Does anyone here have memories of when they where 1 day old. Even 1 year old?

I think my earliest memories are around 3-4 years old. Most of those are a blur.

Also aren't there studies of feral children who haven't learnt language before 5 or 6 years old and therefore can't.

Disparate post. Perhaps some stuff to think about.
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xman
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Re: Abortion

#16 Post by xman » January 23rd, 2008, 11:58 pm

My 3 yr old friend, Joey remembers me from last year, but he will forget those memories in time. The reason has been explained to me that after about 5 yrs of age the mind reuses the part of the brain formerly used for those early memories and thus erases those memories. If that's true, it doesn't bode well for the memory argument toward cognisance.

I uphold that as soon all all the chromosome pairs are in play, we have a human being, no matter what phase of development. I'm also with you Autumn. I firmly uphold a woman's right to choose. I would emphasise and encourage responsible practice if I could. I'm for doctor assisted suicide as well. This may be a slippery slope, but it's one I'm prepared to live with. Abortion is, therefore a very difficult decision to make, and one I am glad I have not had to face.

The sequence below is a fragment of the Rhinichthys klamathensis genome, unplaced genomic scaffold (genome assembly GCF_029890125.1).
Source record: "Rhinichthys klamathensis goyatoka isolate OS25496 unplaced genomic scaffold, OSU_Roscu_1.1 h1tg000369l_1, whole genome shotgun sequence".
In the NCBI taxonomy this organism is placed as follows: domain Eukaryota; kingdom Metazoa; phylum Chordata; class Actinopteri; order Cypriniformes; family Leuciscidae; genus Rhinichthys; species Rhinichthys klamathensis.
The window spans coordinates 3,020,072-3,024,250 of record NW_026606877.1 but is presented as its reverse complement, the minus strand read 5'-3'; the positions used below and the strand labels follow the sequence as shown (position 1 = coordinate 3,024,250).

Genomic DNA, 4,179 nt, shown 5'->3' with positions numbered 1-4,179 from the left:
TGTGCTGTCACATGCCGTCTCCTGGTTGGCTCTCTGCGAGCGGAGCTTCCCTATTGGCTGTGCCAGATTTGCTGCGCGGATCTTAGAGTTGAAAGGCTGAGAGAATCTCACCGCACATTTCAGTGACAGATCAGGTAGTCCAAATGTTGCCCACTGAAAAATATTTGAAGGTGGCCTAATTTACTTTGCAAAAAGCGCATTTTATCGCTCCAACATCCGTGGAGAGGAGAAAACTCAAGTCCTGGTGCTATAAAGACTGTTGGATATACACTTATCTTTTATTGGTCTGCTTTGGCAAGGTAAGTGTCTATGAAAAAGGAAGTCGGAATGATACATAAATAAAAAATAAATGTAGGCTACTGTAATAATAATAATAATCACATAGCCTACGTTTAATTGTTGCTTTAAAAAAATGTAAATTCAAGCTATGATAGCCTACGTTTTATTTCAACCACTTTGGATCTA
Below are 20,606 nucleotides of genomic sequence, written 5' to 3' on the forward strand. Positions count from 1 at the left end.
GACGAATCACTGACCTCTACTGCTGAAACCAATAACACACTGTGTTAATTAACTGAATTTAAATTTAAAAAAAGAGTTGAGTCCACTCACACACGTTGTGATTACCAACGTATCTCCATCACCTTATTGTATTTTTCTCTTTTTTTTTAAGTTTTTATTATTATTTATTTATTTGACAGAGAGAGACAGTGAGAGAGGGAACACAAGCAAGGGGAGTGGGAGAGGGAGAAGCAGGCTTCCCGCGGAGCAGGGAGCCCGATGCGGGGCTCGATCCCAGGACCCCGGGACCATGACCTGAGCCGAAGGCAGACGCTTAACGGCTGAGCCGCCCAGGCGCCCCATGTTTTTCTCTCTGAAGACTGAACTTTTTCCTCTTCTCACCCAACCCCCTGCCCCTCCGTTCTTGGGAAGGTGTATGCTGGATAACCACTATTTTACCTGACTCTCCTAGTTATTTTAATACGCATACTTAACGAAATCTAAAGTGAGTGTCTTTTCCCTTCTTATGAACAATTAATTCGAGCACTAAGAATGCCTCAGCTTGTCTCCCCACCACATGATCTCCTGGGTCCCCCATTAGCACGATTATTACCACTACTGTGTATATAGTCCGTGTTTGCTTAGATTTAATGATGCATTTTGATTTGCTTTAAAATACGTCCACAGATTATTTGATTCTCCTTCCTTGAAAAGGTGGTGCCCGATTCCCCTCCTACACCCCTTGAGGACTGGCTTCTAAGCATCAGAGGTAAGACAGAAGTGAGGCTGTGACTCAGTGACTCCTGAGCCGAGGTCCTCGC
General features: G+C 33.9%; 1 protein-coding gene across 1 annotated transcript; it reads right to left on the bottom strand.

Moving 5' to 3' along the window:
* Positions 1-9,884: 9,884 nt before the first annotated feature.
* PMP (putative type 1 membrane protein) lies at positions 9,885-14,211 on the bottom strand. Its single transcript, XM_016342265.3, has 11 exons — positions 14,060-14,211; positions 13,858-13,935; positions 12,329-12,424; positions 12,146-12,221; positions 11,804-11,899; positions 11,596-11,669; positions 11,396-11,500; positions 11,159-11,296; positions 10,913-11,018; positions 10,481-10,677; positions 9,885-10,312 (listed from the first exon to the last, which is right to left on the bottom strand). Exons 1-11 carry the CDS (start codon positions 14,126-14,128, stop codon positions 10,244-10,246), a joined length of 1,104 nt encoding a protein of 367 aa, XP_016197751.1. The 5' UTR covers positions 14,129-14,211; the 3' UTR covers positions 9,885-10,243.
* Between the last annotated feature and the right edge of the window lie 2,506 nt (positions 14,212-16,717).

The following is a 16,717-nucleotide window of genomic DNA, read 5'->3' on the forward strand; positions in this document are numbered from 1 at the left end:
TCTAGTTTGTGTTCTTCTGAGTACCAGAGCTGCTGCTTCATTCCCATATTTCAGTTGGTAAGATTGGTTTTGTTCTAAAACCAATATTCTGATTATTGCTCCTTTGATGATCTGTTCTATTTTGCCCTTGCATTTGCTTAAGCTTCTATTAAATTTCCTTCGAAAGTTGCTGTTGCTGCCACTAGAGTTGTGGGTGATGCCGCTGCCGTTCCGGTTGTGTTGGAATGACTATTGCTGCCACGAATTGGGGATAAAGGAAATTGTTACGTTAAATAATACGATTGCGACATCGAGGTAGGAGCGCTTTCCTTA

X
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Alan C.
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Re: Abortion

#17 Post by Alan C. » January 24th, 2008, 12:23 am

xman
My 3 yr old friend, Joey remembers me from last year, but he will forget those memories in time. The reason has been explained to me that after about 5 yrs of age the mind reuses the part of the brain formerly used for those early memories and thus erases those memories.
xman, I can still remember now, my grandfather dying and being carried out the front door on a stretcher in 1953, I also remember the Queens :sick: coronation from the same year. I was two years old.
Abstinence Makes the Church Grow Fondlers.

Maria Mac
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Re: Abortion

#18 Post by Maria Mac » January 24th, 2008, 10:37 am

Lucretius wrote: Does anyone here have memories of when they where 1 day old. Even 1 year old?